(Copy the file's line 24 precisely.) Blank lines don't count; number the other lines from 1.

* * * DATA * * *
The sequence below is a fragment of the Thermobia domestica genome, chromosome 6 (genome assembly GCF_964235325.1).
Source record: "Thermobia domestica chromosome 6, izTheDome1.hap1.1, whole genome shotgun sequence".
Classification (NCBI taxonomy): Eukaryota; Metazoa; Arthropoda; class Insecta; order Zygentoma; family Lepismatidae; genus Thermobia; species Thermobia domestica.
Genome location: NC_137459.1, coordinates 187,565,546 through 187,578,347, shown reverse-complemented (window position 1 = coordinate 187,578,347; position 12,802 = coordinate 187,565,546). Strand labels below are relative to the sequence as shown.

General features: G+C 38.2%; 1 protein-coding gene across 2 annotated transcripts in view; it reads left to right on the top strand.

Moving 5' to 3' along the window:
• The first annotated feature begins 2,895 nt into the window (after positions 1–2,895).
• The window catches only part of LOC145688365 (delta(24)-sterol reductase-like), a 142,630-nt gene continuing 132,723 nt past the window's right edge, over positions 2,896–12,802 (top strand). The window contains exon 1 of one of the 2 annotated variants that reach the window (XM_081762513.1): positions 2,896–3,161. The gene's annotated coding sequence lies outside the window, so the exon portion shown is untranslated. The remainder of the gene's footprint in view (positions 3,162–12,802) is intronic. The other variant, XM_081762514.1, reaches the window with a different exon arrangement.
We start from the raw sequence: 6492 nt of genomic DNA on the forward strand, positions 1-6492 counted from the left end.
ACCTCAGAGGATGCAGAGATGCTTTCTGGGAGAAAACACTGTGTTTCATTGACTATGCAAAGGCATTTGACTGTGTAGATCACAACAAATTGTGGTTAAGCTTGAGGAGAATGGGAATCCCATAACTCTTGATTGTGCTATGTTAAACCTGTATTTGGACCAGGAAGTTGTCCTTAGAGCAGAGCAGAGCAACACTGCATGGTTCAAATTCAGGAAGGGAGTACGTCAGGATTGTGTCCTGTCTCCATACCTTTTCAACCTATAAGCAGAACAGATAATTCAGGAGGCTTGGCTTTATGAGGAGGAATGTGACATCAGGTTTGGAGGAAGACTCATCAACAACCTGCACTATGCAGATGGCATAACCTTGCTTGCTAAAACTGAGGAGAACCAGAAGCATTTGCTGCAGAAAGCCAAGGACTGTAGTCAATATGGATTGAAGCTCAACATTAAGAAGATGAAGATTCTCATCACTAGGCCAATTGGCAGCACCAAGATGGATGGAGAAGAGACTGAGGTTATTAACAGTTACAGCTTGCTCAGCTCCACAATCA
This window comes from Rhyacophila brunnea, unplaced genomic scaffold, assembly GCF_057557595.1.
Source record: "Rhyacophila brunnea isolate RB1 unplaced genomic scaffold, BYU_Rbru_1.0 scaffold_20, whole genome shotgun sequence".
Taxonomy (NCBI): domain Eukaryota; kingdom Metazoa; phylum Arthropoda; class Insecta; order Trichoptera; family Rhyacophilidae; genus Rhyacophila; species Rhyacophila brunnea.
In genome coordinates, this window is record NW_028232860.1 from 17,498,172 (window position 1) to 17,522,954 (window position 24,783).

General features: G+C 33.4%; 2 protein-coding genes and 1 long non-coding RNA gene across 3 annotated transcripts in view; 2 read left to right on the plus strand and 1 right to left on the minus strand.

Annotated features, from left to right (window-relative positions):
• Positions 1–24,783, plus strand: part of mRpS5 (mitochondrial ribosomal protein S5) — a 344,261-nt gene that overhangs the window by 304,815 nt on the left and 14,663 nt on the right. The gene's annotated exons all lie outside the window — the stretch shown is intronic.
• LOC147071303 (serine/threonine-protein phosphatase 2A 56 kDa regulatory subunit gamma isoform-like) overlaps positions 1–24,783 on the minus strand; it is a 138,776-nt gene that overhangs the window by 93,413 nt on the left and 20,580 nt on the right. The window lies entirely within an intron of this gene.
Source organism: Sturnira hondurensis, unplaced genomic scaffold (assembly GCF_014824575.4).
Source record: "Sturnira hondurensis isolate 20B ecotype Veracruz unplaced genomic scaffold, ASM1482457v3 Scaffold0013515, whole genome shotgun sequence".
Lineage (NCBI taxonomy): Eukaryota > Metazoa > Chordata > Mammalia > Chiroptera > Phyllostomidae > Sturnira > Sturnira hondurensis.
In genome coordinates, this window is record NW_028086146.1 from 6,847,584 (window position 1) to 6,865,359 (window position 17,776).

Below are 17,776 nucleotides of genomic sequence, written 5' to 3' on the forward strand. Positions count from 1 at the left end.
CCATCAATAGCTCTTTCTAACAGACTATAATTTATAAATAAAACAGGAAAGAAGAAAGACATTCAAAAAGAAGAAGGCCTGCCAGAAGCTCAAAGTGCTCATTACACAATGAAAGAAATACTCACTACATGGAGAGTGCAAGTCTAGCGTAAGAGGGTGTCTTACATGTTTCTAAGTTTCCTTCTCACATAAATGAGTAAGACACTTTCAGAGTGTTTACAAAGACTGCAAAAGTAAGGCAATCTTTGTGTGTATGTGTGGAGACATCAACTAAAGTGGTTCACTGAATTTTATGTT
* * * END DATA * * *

CCATCAATAGCTCTTTCTAACAGACTATAATTTATAAATAAAACAGGAAAGAAGAAAGACATTCAAAAAGAAGAAGGCCTGCCAGAAGCTCAAAGTGCTCATTACACAATGAAAGAAATACTCACTACATGGAGAGTGCAAGTCTAGCGTAAGAGGGTGTCTTACATGTTTCTAAGTTTCCTTCTCACATAAATGAGTAAGACACTTTCAGAGTGTTTACAAAGACTGCAAAAGTAAGGCAATCTTTGTGTGTATGTGTGGAGACATCAACTAAAGTGGTTCACTGAATTTTATGTT